The phylogenetic diversity of cowpea root-nodulating bacteria in the South-West of Japan was investigated using 60 isolates. Seeds of cowpea were aseptically sown in vermiculite and inoculated with a suspension of Cowpea Soil (CS) or Bean Soil (BS) or without a soil suspension as a control. CS and BS were collected from the Kyushu University's farm (Japan) at sites where cowpea and bean, respectively, have been cultivated previously. Based on an analysis of the 16S rRNA gene and the Internal Transcribed Spacer (ITS) sequence between the 16S and 23S rRNA genes, 56 isolates were assigned to the genus Bradyrhizobium, while one isolate was found to be closely related to the genus Ralstonia. The ITS-based phylogeny showed 53 isolates, 2 isolates, and 1 isolate, to be closely related to B. yuanmingense, B. elkanii and B. japonicum, respectively, suggesting that B. yuanmingense strains predominated in the soils. Among the isolates tested, B. yuanmingense TSC10 and TTC9 exhibited a greater symbiotic activity and could be considered efficient inoculants for cowpea.
    Download PDF (628K)
  • Yasushi Hirano, Tsutomu Arie
    2009 Volume 24 Issue 2 Pages 113-120
    Published: 2009
    Released: May 28, 2009
    [Advance publication] Released: March 10, 2009
    JOURNALS FREE ACCESS
    The nucleotide sequences of two endopolygalacturonase genes (pg1 and pg5) and two exopolygalacturonase genes (pgx1 and pgx4), which encode members of a major family of secreted cell-wall-degrading enzymes (CWDEs), were compared to detect the extent of genetic variation among isolates of Fusarium oxysporum. The nucleotide variation rate in exons was 0.23-0.93%, higher than that in introns (0.01-0.64%) and untranslated regions (UTRs) (0.07-0.25%), resulting in 0.05-0.31% variation in amino acids. pgx1 exhibited the most genetic diversity. Phylogenetic analysis of the four genes, which reside on different chromosomes, revealed different evolutionary patterns for each. Our results suggest a biased evolution of the polygalacturonase genes of F. oxysporum, or alternatively, that the genes were acquired at different times during evolution.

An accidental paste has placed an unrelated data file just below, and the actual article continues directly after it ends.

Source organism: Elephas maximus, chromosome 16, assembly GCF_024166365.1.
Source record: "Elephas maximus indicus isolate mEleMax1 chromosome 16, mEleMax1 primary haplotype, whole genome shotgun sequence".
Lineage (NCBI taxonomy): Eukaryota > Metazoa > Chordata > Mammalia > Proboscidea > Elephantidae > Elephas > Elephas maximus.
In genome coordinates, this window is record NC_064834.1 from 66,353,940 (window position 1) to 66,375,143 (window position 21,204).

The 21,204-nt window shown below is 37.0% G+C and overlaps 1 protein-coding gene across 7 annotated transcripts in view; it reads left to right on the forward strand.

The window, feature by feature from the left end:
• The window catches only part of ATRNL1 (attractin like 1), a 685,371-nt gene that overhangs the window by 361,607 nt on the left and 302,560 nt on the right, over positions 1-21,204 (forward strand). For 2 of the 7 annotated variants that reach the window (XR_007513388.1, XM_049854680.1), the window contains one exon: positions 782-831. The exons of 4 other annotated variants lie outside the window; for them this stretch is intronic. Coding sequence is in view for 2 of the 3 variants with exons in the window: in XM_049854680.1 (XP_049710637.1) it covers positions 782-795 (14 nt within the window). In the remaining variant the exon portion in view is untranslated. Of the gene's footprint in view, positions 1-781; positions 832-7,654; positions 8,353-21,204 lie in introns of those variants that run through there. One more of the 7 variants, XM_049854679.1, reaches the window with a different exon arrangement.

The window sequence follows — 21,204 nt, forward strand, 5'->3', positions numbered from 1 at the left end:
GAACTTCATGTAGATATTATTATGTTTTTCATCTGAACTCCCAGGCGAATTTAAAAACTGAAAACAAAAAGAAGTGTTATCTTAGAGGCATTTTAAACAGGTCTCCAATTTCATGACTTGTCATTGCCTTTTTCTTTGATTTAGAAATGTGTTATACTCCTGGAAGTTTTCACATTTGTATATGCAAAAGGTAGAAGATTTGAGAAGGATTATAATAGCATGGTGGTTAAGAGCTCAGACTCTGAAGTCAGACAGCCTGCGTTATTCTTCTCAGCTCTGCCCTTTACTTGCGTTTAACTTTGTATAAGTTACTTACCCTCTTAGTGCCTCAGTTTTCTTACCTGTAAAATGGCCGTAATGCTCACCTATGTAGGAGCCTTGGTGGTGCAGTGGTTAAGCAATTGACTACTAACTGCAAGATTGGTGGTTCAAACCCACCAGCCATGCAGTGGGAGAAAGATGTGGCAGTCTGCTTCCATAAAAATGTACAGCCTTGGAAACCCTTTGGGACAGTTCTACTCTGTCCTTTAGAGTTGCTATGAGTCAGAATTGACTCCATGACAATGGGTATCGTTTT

Download PDF (1060K)
  • Ai Tamura, Manabu Yamasaki, Akiko Okutani, Shizunobu Igimi, Noriko Sai ...
    2009 Volume 24 Issue 2 Pages 121-127
    Published: 2009
    Released: May 28, 2009
    [Advance publication] Released: March 31, 2009
    JOURNALS FREE ACCESS
    Environmental isolates of Salmonella enterica serover Enteritidis (S. Enteritidis) clones were grown to the logarithmic phase, washed and re-suspended in saline or Luria-Bertani (LB) medium, and then 10-μL aliquots of the suspensions were dried overnight at room temperature. The dried bacteria were mixed with 1 mL of ice-cold PBS, suspended and examined for colony-forming activity. All of the pathogenic clones with high levels of SEp22, identical to Salmonella Dps, maintained good viability if suspended in LB medium prior to drying. However, none of the non-virulent strains, exhibiting low levels of SEp22, survived. Similar results were obtained with sep22-knocked out mutants, suggesting that SEp22 is important for the acquisition of dry-resistance. Nutritional factors, such as LB medium, cabbage extracts, and egg yolk but not egg white, were shown to be necessary for the acquisition of dry-resistance, because none of the clones remained viable irrespective of SEp22 expression if suspended in saline. Scanning electron micrograms also supported the importance of nutrition, showing re-growth of the bacteria after drying in LB but not in saline. These results suggest the importance of both SEp22 expression and nutrients for the acquisition of dry-resistance by S. Enteritidis.
    Download PDF (459K)
  • Makoto Maekawa-Yoshikawa, Yoshikatsu Murooka
    2009 Volume 24 Issue 2 Pages 128-134
    Published: 2009
    Released: May 28, 2009
    [Advance publication] Released: March 31, 2009
    JOURNALS FREE ACCESS
    In the model leguminous plant Lotus japonicus, the reception of a symbiotic signal called Nod factor (NF), which is secreted by the symbiont bacterium Mesorhizobium loti, induces wavy shaped root hairs. This is called root hair deformation. To dissect the root hair deformation process, we studied symbiosis- deficient mutants of L. japonicus, castor, nup85, ccamk and nsp2. The CASTOR, NUP85, and CCaMK genes are also required for mycorrhizal infection and thus called common symbiotic genes. On the global application of NF, all the mutants except nsp2 exhibited extensive branching of root hairs. The actin cytoskeleton was also observed as a marker for NF-dependent responses in mutant root hairs. At 2 hours of NF treatment, the ccamk mutant showed exaggerated swelling compared with the other mutants, indicating CCaMK to be required to terminate the swelling. In the nsp2 mutant, two hours of NF treatment remarkably induced swelling at root hair tips, although root hair deformation was not apparent at 24 hours of NF treatment. These results showed that common symbiotic components are involved in root hair deformation, which is regulated by a fine tuning mechanism early in the symbiosis between leguminous plants and rhizobia.
    Download PDF (908K)